New Yorkers are a famously busy bunch, always looking for ways to maximize their time. Buying or selling an apartment can be the most time-consuming process imaginable, and city dwellers are always eager to try out ways of moving things along: Hence the enduring popularity of open houses - one of the most efficient ways of unloading or snapping up real estate. But how do group events stack up against private showings? And what's the best way to run an open house? Are there mistakes to avoid? Read on, and the open house will be an open book.
For sellers and their brokers, open houses are an unbeatable selling tool. They save time, they can help move an apartment faster, and they give brokers a great opportunity to reach lots of clients simultaneously. "An open house helps you cast a wider net," says Susan Wolf, a broker for Stein-Perry Real Estate, Inc. in Manhattan, which specializes in marketing uptown co-ops in the $125,000 - $400,000 range. "You always have clients who are already looking in the area and come to you unsolicited, but an ad for an open house attracts people from all over. It's a great way to reach potential clients who might not otherwise look in your neighborhood. And even if the apartment they came to see isn't right for them, they often ask to see what else you have."
Those spontaneous inquiries often mean more clients for the broker, and more exposure for that broker's sellers. Open houses can even spark competition and help sellers get a better price. "Sometimes you'll get a bidding war," says Pamela D'Arc, a vice president of Stribling & Associates, a firm that handles mid-range to luxury properties starting at around $400,000. In addition, "They're a good way to take the temperature of the market," notes Irwin Cohen of A. Michael Tyler Realty Corp., a Manhattan-based real estate management firm and brokerage house that handles properties ranging from modest to very high end. "You immediately get a feel for whether your asking price is appropriate. And you get to meet everyone in person - which gives you a quick read on whether prospective buyers will pass muster with the board," he says.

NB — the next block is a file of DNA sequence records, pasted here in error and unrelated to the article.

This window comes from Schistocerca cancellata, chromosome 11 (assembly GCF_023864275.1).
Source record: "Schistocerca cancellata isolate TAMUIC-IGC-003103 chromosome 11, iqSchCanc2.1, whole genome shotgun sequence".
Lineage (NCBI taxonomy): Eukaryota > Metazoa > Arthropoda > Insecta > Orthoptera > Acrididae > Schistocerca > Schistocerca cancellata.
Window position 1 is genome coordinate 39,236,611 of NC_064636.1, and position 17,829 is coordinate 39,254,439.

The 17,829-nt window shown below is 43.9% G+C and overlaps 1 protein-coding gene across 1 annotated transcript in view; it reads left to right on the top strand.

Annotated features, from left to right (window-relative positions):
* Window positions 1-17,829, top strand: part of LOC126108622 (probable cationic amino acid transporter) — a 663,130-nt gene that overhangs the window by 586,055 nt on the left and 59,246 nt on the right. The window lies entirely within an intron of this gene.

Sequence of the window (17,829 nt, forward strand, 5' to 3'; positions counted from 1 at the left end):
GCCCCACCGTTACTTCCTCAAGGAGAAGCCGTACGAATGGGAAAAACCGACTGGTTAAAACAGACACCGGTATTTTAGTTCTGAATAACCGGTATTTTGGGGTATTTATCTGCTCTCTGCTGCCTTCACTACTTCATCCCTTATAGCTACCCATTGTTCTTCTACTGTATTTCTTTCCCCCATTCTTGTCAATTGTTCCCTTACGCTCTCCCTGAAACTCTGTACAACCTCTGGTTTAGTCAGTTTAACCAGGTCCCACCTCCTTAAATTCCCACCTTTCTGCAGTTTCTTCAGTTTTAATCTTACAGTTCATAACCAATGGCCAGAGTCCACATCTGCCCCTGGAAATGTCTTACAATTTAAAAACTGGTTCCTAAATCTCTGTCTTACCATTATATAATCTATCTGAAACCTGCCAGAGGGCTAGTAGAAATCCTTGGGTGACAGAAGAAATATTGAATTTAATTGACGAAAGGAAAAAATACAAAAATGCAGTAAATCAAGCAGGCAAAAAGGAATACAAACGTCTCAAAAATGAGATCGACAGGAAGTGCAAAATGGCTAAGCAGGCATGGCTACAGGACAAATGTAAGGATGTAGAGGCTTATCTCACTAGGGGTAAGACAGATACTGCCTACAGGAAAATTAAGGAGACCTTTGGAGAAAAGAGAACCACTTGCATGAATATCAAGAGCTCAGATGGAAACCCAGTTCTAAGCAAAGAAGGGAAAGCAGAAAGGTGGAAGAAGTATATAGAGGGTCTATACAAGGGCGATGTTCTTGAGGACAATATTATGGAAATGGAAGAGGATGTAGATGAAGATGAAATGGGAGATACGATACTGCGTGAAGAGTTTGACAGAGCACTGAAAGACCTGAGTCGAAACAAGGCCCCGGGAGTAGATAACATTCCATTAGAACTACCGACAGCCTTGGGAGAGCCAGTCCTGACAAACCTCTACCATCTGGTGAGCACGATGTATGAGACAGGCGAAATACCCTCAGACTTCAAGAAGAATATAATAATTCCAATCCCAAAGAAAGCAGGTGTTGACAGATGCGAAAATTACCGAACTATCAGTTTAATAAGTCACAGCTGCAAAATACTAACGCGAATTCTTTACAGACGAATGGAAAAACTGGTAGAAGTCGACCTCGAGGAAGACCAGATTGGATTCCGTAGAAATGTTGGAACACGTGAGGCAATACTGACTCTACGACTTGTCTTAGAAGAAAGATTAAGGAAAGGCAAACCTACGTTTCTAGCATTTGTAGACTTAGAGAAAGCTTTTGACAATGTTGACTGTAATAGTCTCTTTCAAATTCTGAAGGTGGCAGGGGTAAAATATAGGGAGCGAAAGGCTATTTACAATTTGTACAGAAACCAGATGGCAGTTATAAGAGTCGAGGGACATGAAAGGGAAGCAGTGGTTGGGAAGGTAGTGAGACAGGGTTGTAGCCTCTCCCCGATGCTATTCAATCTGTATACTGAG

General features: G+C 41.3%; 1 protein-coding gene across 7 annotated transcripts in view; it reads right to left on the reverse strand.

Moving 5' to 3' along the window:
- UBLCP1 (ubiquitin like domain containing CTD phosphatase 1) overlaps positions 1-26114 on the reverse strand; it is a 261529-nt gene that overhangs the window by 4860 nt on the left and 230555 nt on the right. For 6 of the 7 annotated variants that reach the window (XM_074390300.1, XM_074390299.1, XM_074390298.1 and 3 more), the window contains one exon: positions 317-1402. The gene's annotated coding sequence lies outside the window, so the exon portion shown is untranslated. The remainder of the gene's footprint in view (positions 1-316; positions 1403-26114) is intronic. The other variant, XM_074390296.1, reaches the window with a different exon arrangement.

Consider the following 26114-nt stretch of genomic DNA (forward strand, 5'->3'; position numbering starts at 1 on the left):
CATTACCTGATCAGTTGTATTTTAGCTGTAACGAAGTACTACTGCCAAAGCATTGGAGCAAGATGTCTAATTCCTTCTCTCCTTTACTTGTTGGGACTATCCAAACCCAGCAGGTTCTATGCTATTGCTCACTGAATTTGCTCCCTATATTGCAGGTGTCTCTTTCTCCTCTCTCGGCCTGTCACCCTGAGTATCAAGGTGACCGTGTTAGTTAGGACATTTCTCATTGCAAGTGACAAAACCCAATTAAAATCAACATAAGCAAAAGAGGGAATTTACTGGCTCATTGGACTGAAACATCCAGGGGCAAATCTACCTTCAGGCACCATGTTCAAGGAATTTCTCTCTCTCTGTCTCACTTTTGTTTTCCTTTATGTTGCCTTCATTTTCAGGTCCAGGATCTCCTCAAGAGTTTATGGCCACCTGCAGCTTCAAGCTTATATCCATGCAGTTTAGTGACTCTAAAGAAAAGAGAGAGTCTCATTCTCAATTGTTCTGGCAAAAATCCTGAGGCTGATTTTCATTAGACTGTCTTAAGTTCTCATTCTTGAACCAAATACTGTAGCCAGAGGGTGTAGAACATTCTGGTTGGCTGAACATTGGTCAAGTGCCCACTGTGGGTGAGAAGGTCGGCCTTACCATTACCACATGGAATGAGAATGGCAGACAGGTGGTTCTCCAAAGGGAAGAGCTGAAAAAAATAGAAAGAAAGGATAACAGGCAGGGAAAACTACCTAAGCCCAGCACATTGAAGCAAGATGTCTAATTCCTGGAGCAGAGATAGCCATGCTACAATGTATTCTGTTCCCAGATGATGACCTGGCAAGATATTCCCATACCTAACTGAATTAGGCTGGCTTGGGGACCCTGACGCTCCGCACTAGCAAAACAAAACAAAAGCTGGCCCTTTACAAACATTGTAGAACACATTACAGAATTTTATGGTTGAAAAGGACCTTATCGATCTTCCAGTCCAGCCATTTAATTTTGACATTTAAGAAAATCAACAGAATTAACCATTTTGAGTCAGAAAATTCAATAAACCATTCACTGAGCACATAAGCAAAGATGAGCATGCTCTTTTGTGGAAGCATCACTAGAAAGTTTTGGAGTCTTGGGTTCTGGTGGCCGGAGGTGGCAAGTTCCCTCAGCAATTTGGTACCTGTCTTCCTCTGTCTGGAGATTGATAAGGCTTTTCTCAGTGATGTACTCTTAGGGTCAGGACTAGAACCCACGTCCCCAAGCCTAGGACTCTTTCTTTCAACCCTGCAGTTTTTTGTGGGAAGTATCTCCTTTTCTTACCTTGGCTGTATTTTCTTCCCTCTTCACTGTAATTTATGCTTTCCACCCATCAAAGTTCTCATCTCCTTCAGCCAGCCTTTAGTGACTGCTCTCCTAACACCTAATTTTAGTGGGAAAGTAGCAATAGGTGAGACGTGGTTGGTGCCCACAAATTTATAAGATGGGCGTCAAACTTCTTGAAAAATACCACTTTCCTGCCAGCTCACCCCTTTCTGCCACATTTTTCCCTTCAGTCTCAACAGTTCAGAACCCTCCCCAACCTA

Open houses are also convenient for the apartment-hunters. "Buyers really seem to like them," says Wolf. "They feel like they can control the situation, and make their own judgments in an independent way. It's efficient for them because they can often hit several in one day. I think it's almost become a hobby of sorts for a certain segment of the population. People used to go to art galleries on Sunday, but now you get people who like to shop for apartments," she reports. "Clients like the flexibility," adds D'Arc. "They have the freedom to cancel if they decide not to go that day. They can send someone ahead to scout it out and then call others to come see it if they like it. They can spend a longer time in the apartment than in a private showing." All in all, it seems like the way to go - but what about the alternatives?
Although many brokers like to do open houses whenever possible, there are situations in which an open house isn't the best approach. Not everyone enjoys asking questions while half a dozen other potential buyers are simultaneously sniffing around like a pack of barefoot women at a shoe sale. "High-end buyers often want more personalized service," says Cohen, "And there just aren't as many people shopping for a two-million-dollar apartment."